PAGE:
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Technique to reduce chance of stroke comes to patients in St. Mary Medical Center community
A minimally-invasive procedure that helps patients avert a stroke is now available at St. Mary Medical Center in Hobart, giving new hope to those who otherwise had little chance of unclogging the arteries in their neck. The procedure’s availability represents a glimpse at the evolution of medicine; it was not part of the healthcare landscape in Northwest Indiana until it was pioneered within Community Healthcare System in 2002.
Cesar Jara, M.D., an interventional cardiologist on staff at St. Mary Medical Center, this month performed the hospital’s first carotid stent placement — a precise and highly-technical intervention that opens blocked arteries in the neck to help patients avert a stroke. The patient, 49-year-old Helen Sargent of Valparaiso, is doing well. Cardiologists Szabolcs Szabo, M.D., and Harish Shah, M.D., also are credentialed to perform the procedure at St. Mary, and others are expected to follow.
“Just 5 years ago, someone like Helen who was not a good candidate for the standard carotid artery surgery had very few options for treatment and faced a situation much more grave than today,” Jara said. “We have an opportunity to look at the evolution of medicine in the exciting field of vascular intervention as we move forward with the common goal of helping our patients obtain the best treatments.”
Carotid artery stenting is done in the cardiac catheterization lab while the patient is awake but sedated. It involves threading a catheter through the vessel and implanting a tiny wire mesh tube (stent) into the artery in the neck to keep it open so blood can flow freely to the brain. Special systems, such as the Accunet Filter by Guidant Corporation, allow the physician to capture and remove any plaque that may break off during the procedure, greatly reducing the risk that the material will travel to the brain and contribute to a stroke.
Because of the artery’s proximity and service to the brain, the procedure is considered highly sensitive and is approved by the FDA only for a certain population of patients who are not candidates for the gold standard treatment, which is carotid artery surgery. Sargent, the St. Mary Medical Center patient, already had surgery on her carotid arteries five years ago, and performing surgery on them again would have been too risky.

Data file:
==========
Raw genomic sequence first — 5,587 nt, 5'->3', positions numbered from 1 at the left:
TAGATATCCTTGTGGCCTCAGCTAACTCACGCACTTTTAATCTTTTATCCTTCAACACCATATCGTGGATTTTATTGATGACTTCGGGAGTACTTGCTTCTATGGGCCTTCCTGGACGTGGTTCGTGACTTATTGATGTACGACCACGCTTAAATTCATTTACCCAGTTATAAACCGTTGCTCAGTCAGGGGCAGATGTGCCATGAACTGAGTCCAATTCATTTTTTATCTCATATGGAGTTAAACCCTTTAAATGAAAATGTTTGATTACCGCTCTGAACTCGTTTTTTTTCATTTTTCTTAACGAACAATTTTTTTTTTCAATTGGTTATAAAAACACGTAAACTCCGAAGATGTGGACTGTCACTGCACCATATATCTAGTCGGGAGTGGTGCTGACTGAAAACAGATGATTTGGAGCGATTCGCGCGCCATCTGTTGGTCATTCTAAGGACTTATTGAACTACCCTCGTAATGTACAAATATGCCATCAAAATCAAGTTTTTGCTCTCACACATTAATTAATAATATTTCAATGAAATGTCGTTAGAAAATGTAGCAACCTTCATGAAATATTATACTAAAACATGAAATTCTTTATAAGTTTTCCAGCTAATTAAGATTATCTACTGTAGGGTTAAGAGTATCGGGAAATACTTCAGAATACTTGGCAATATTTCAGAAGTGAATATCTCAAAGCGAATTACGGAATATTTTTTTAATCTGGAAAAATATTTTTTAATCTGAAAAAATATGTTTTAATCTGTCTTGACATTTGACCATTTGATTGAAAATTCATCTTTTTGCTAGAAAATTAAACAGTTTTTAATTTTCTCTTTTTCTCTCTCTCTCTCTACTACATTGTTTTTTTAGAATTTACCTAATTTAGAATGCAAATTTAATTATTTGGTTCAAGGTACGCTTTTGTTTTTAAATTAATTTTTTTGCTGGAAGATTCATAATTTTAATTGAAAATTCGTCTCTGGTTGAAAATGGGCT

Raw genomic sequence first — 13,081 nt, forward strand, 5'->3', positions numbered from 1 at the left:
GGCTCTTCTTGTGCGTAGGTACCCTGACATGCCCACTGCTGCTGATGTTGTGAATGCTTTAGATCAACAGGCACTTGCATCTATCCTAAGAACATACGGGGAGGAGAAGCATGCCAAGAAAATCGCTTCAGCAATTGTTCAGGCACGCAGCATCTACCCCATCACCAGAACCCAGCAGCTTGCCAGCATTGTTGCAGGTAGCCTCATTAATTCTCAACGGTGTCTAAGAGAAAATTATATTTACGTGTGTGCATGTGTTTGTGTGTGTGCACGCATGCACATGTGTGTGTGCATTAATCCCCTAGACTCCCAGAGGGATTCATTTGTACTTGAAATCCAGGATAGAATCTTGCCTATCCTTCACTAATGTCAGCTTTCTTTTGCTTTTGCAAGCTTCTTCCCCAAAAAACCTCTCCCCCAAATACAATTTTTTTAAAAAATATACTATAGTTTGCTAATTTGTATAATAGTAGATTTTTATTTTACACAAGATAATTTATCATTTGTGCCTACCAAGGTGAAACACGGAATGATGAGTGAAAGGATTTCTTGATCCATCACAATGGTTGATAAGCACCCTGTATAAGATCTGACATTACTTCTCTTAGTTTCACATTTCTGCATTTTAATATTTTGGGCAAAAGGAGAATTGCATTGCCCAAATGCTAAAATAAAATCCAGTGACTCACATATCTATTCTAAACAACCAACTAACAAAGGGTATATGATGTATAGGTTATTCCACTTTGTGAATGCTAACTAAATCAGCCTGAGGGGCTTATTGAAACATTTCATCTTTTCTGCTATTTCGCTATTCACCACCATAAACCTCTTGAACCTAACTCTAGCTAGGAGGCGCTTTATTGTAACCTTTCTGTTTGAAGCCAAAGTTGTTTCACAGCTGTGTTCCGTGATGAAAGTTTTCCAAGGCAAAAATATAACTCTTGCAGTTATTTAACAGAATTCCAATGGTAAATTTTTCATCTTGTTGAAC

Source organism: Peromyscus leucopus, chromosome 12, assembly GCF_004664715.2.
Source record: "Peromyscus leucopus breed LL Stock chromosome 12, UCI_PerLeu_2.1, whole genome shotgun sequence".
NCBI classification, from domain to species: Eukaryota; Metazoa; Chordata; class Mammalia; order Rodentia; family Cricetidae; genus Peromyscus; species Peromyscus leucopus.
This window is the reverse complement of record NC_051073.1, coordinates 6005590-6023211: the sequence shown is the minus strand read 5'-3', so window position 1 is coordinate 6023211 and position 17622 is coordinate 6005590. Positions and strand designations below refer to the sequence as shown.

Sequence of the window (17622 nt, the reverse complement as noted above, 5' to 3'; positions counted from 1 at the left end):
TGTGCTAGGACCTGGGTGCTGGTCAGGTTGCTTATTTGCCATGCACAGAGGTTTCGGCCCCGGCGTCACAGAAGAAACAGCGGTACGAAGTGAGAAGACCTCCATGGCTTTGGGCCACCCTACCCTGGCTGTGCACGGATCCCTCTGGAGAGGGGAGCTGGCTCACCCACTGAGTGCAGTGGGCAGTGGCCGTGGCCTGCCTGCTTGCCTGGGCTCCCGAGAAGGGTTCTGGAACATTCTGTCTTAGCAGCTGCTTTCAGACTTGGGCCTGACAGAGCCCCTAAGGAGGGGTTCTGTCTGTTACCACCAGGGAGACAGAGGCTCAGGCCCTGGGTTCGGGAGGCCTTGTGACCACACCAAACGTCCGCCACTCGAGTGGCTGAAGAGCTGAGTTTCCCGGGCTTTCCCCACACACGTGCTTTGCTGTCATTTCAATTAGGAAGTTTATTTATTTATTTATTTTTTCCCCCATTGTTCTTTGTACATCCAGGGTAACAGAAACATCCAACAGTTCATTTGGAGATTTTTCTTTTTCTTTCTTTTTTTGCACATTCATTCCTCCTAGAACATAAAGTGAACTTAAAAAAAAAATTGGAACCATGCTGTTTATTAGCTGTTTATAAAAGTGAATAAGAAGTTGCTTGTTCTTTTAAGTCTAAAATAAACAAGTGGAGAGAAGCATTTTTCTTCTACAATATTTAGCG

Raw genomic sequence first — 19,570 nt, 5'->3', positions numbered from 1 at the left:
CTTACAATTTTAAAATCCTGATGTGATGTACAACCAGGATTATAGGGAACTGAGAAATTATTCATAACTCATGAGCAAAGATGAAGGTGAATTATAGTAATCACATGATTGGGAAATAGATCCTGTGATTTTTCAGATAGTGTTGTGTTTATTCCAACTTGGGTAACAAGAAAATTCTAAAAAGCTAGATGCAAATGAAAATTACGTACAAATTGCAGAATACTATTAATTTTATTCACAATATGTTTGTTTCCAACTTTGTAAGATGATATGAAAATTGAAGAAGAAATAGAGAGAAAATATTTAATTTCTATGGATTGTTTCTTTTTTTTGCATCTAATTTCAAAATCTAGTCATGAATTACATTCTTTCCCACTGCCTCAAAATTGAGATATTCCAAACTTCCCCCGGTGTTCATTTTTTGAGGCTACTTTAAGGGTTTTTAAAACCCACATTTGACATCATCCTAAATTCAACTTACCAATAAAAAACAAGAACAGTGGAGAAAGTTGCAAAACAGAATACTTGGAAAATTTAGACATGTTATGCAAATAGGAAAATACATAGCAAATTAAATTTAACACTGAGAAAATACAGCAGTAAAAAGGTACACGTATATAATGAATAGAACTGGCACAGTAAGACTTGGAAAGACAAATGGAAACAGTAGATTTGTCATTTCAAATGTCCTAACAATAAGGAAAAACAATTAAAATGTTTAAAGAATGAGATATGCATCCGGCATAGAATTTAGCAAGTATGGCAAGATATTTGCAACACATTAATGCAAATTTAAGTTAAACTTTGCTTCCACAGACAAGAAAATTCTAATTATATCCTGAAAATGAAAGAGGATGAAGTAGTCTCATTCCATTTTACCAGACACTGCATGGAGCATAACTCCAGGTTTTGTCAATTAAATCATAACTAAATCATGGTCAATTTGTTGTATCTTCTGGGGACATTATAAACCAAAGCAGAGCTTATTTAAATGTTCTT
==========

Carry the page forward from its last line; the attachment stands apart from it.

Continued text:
Jara is not able to predict when carotid artery stenting will be available to all patients with blocked arteries in the neck, but says endovascular treatments are evolving so rapidly that in the future, they most likely will be as good as surgery when performed by properly trained and certified physicians.
“We are happy to bring this therapy to patients in our community because it shows that our doctors and cath lab staff are moving forward with medicine to make sure our community has access to every available option for battling stroke and artery disease,” says Milt Triana, administrator at St. Mary Medical Center in Hobart.
Jara said he is proud to have had a fellowship in interventional cardiology at the University of Miami, and further special training in carotid stenting under Jon S. Matsumura, M.D., a nationally-recognized physician who works with Guidant Corporation to proctor physicians on this procedure.
“Dr. Matsumura, a vascular surgeon, is one of the best examples of how physicians of different specialties can choose to work together. This is a field where multiple specialties can cooperate to provide the best care possible to our patients,” Jara said.
Each doctor who performs carotid artery stenting must complete several cases under proctorship before becoming credentialed to perform it as part of his practice.
Physicians Prakash Makam, M.D., and Arvind Gandhi, M.D. at St. Mary Medical Center’s sister hospital — Community Hospital in Munster — pioneered the procedure in Northwest Indiana in 2002. Doctors at St. Catherine Hospital — also a Community Healthcare System facility — are in the process of being credentialed to make the procedure available in that community.
“At the hospitals of Community Healthcare System, we have progressive physicians across many specialties who stay abreast of the latest treatment options and take the necessary steps to make sure our communities have access to innovative therapies,” says John Gorski, senior vice president of hospital operations for Community Healthcare System. “To see this same standard of care available all across Northwest Indiana, and even into Illinois, is extraordinary.”